Week 10 of life as a research gathering instrument
August 28, 2017
Interviews are wrapping up, focus groups are motoring along, coding in earnest has begun. I feel like I’m in the somewhat abstracted and murky middle ground of discovery. Stuff kind of comes into focus for a few minutes and I can see a larger picture. Then it all spins like a kaleidoscope and I lose all sense of direction. It’s dazzling. It’s disorienting. And I have a sneaking suspicion…it’s right on par for life as a researcher.
The last couple weeks of life as a research gathering instrument have once again taught me that this work is way less difficult in ways I initially expected it to be. People are more than willing to share their stories, ideas, etc. I still am totally amazed at the power of open space, an open mind and (on my part anyways) focused listening to create the atmosphere that leads to a genuine connection with another human. I think in many ways this personal learning might be one of the best things externally to come out of my doctoral journey. Well…clearly the 200+ page dissertation will be what brings world peace and makes me a rock star but…the listening and being present thing too I think might be a good side benefit!
On the flip side, the last couple weeks of life as a research gathering instrument have once again taught me that his work is way more difficult in ways I never imagined it to be. Synthesizing, abstracting, and generally sorting through all the pieces for the bits that are salient to my own tiny slice of research is a mental cardio workout, to put it mildly. When I was designing my study, I loved Charmaz’s perspective that as researchers we co-construct the data with our participants because this view felt alive and energetic. It resonated with my own views. While I still love it on some level….I’m realizing that co-construction requires a depth of engagement that basically takes all of your focus. Coding this data is nothing you can do while concurrently watching television or when you have a couple minutes waiting for a take out order. It requires space and time and a conscious clearing of your schedule. (Things I may or may not have said over the past couple weeks: I’m sorry I can’t hangout with you anytime this weekend because I need to spend time with my data.) Once you get into the flow it does indeed flow but…I must bring the intense focus I’ve learned from interviewing to the data itself and once again learn to listen in written words and typed metaphors.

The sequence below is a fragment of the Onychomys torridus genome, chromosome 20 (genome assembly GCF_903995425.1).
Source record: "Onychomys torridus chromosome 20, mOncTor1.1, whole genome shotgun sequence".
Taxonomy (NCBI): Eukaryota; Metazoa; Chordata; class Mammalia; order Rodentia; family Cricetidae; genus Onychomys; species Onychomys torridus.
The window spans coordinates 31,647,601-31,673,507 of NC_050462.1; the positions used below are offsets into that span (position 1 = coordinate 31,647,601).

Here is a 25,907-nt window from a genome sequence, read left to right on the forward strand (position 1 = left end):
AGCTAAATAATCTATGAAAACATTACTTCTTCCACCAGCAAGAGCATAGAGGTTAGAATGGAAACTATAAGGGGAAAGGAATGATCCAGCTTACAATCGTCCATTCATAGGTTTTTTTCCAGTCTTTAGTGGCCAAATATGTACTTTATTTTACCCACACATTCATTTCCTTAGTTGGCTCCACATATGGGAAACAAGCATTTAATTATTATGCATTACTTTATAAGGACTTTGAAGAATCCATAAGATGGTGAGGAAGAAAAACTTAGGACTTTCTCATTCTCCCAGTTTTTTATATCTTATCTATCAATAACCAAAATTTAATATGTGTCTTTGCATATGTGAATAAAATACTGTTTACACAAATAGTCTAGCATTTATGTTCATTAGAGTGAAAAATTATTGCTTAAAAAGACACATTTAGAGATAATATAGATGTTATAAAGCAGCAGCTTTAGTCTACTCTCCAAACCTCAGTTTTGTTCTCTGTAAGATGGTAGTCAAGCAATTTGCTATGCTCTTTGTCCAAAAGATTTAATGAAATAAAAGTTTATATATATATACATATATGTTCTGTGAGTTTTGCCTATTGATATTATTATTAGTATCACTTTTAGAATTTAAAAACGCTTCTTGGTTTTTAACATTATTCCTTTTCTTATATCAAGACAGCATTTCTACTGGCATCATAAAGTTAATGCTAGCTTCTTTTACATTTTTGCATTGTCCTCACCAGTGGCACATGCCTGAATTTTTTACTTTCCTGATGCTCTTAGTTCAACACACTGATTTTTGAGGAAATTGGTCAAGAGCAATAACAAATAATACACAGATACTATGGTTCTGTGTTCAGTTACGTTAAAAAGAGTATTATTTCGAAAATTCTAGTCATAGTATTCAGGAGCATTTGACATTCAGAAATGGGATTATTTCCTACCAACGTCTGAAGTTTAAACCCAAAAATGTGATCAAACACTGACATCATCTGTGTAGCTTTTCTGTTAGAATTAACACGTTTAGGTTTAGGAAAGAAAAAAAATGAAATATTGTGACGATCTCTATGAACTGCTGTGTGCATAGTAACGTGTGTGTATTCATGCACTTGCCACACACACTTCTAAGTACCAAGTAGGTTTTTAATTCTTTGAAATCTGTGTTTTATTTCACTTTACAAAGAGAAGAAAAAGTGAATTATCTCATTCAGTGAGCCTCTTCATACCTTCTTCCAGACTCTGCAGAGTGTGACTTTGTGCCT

And so…a new week begins. Back to opening time, opening space, opening the data, opening myself, and giving the kaleidoscope another twirl to see what might emerge.
Week 7 of life as a research gathering instrument
August 7, 2017
And just like that…five weeks have passed. Week seven is in the books and I’m on the brink of my eighth week as a research gathering instrument. Though I had all good intentions of keeping up the weekly check in, the past month plus has been spent on the road visiting friends, visiting family, being a bridesmaid, and further fine tuning my packing skills by moving locations every two to three days. It was amazing though it did make me realize that life on the road and life as a writer are, for me at least, not so compatible.
The good news is I was interviewing (from such memorable locations as small closets and many a hotel room) and transcribing consistently so now have fourteen interviews down (when I left though I hoped to hit ten…I was stuck for awhile at seven…well laid plans are basically a siren call for unexpected chaos to enter the research process…frustrating but you do survive). I will have number fifteen tomorrow and will, hopefully, reach twenty by the end of August. I also have the first focus group scheduled for today beginning phase two of my research design.
Looking back at my life as a researcher these past five weeks, I can say with complete certainly I’ve become a much better interviewer. I’m much more comfortable listening without low grade panic that I won’t get good data. I’m much better at ignoring the voices of my own neurotic insecurities and entering wholly into the world of my interviewee. Its been such an honor to receive stories from each of my participants and I hope for them too it has been a good experience of being heard. As a person who naturally skews private and may even be guilty of seeing people more as a bit inconvenient to a very rich personal, interior world in my own head…the gift of intimacy has been humbling and inspiring to me on a personal level.
On a more practical note, its also been interesting going so deep into the qualitative research process. In many ways, it feels like a totally inefficient method and one I’d kind of not recommend to anyone who isn’t okay with very high levels of ambiguity. There is such a steep learning curve—the friction in human to human communication of any sort is a challenge to navigate and requires pretty deep reflection to test out and sort through. You will become hopelessly interwoven with your data and vice versa. This will most likely bring up things you never anticipated…its good stuff if you discipline yourself to work through it but…it will require work.
For example, I’m beginning to code my data which means I’ve concurrently begun fantasizing about algorithms that might do this all for me—computer code lines that I can blindly trust so I don’t have to deal with learning to trust myself again in this new endeavor. Like interviewing, like presenting, like writing…I know the early stages of fear and uncertainly always evolve into some level of mastery but like all of the former…knowing and feeling are sometimes diametrically opposed.
And so week seven of being a research gathering instrument finds me back at it again, showing up for the work with eager anticipation and a humble spirit ready to learn remember that this time and this challenge truly is a gift.